The Emergence of Employee Engagement

When Did Having Happy Employees Stop Being Enough?

It may seem that employee engagement is a new trend, something that has risen with the wave of research done by behavioral psychologists and management science experts. It has, though, been an issue since the time an employer-employee model existed. And just as people evolve, so do business models, the most significant changes in business taking place in the past century, arguably, the past thirty years.

It’s inevitable. With access to information comes great change. The world wide web of the latter half of the 20th century is equivalent to Gutenberg’s printing press in the 15th century. The printing press changed the way we inform and misinform one another, as has the web. And the way we receive information is instrumental in the way we perceive the world, our work place, our place in both and the potential impact we can have on them.

Employees, in the last century, have gone under subtle shifts as have human resource departments. As little as twenty years ago, the focus of companies was on employee satisfaction. The erroneous idea of happy employees mean effective employees pervaded for a long time until companies realized that satisfaction didn’t necessarily equate to productivity and growth. So satisfaction moved to commitment, and finally the idea of engagement “officially” emerged (though it had been percolating under the surface for quite a while). It was first mentioned and defined in a 1990 article written by William A Kahn in an Academy of Management Journal: Psychological Conditions of Personal Engagement and Disengagement at Work.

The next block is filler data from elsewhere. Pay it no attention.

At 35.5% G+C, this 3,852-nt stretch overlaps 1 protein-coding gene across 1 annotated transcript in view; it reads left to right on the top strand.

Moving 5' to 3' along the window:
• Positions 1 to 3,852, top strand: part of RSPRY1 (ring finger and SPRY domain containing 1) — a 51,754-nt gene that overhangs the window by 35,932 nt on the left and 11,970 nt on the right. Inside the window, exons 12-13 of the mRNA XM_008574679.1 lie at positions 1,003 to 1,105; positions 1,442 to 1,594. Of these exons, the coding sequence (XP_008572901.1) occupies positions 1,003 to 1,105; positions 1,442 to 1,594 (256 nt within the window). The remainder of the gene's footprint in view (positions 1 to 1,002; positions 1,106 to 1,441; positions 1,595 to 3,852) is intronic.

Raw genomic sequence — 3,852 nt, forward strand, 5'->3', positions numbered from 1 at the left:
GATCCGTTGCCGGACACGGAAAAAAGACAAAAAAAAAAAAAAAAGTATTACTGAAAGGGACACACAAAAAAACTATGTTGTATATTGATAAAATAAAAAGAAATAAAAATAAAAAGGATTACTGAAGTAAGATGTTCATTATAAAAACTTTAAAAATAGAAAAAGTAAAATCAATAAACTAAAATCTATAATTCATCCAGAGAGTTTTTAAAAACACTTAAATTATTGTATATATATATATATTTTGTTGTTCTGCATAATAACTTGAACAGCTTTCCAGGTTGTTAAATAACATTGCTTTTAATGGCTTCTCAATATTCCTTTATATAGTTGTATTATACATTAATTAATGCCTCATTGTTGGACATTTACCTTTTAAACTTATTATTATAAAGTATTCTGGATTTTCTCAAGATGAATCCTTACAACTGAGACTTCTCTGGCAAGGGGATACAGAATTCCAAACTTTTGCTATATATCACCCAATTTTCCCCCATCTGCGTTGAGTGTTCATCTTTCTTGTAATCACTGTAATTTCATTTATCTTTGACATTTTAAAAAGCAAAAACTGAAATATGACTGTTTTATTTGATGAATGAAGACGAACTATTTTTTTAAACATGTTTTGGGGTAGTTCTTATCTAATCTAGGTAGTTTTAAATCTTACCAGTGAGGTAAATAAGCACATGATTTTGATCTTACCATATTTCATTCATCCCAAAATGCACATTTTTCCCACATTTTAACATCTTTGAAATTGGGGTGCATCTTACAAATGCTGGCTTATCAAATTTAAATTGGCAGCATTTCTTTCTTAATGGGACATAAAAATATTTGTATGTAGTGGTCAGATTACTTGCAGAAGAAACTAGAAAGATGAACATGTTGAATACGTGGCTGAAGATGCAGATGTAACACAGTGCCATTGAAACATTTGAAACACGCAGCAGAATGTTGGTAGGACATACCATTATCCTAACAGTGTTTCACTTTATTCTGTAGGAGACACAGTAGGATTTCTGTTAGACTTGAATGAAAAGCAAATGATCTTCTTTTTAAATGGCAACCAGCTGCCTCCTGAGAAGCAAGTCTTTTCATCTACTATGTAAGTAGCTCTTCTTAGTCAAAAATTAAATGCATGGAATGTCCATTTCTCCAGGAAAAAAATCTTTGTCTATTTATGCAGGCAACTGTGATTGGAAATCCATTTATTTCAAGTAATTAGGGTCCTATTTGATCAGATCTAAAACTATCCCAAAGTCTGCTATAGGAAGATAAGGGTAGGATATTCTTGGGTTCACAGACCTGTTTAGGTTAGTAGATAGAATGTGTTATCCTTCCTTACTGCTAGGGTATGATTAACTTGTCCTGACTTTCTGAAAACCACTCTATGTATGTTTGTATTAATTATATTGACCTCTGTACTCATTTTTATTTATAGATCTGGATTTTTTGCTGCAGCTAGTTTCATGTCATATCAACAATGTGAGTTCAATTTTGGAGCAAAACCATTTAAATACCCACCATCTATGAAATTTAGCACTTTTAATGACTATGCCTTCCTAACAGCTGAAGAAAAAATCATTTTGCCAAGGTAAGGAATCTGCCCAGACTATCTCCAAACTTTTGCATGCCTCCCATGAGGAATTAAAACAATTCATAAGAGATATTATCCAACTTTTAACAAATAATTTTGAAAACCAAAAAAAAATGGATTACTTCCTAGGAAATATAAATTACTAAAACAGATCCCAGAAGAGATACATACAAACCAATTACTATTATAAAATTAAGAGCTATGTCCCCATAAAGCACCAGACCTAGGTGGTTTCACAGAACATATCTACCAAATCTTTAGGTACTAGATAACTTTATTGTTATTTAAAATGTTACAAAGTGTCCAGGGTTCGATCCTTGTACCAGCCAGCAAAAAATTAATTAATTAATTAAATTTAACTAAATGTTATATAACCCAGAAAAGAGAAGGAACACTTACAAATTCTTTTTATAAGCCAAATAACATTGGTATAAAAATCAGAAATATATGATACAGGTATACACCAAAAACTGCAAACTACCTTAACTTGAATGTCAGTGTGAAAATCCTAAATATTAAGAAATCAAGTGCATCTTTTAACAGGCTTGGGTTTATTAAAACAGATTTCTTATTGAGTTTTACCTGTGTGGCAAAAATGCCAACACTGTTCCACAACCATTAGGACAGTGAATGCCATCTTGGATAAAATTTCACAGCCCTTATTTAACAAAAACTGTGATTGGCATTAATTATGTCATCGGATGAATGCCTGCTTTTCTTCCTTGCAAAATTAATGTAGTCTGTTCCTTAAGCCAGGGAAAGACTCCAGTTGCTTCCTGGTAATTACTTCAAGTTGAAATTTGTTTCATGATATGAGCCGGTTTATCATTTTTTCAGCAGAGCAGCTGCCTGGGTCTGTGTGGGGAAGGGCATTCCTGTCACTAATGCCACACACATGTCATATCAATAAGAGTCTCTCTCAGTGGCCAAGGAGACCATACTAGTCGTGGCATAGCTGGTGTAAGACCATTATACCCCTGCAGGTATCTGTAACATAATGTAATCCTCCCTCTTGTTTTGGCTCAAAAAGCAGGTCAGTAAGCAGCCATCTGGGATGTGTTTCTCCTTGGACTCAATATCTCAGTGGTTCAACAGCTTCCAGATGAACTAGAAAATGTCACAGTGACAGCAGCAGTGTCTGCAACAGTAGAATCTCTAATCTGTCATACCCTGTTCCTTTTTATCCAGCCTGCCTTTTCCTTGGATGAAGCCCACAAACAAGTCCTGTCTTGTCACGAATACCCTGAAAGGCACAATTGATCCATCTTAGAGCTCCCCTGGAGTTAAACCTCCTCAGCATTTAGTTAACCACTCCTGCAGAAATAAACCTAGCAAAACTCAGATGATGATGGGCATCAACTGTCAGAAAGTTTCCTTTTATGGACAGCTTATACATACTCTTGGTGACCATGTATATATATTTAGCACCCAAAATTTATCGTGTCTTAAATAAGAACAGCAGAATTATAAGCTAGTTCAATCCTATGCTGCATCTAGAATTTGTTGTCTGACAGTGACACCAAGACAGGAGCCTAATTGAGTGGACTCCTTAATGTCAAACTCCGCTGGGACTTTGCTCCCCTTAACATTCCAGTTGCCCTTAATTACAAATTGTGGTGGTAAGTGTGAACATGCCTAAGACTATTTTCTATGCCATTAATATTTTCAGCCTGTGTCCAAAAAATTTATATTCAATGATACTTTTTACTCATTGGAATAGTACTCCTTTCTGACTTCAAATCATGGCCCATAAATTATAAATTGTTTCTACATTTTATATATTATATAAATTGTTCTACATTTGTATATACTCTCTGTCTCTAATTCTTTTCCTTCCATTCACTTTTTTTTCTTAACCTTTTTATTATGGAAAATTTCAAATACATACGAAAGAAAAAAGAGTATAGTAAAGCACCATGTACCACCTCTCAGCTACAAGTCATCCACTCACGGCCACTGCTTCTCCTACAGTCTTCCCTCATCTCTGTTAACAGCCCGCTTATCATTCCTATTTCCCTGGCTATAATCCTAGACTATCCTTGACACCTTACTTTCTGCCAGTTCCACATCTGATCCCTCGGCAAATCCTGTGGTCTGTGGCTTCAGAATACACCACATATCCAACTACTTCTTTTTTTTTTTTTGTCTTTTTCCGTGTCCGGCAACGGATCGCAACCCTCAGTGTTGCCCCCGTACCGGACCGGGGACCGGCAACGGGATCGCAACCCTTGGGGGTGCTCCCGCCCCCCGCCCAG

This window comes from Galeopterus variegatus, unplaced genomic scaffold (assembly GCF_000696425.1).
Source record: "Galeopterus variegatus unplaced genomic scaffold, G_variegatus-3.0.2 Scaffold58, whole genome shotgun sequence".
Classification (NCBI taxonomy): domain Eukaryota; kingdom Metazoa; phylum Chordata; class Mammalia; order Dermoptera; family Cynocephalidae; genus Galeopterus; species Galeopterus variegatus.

Employee engagement is critical to the new era of business and effective, productive companies. It’s rooted in how emotionally connected employees are with their organization and, in turn, how this connection translates into effective practices to work toward the organization’s goals. Gone are the days of receiving a gold watch after thirty years. Employees are motivated by a sense of pertinence, daily goals and the way they can achieve personal and professional growth within a company.

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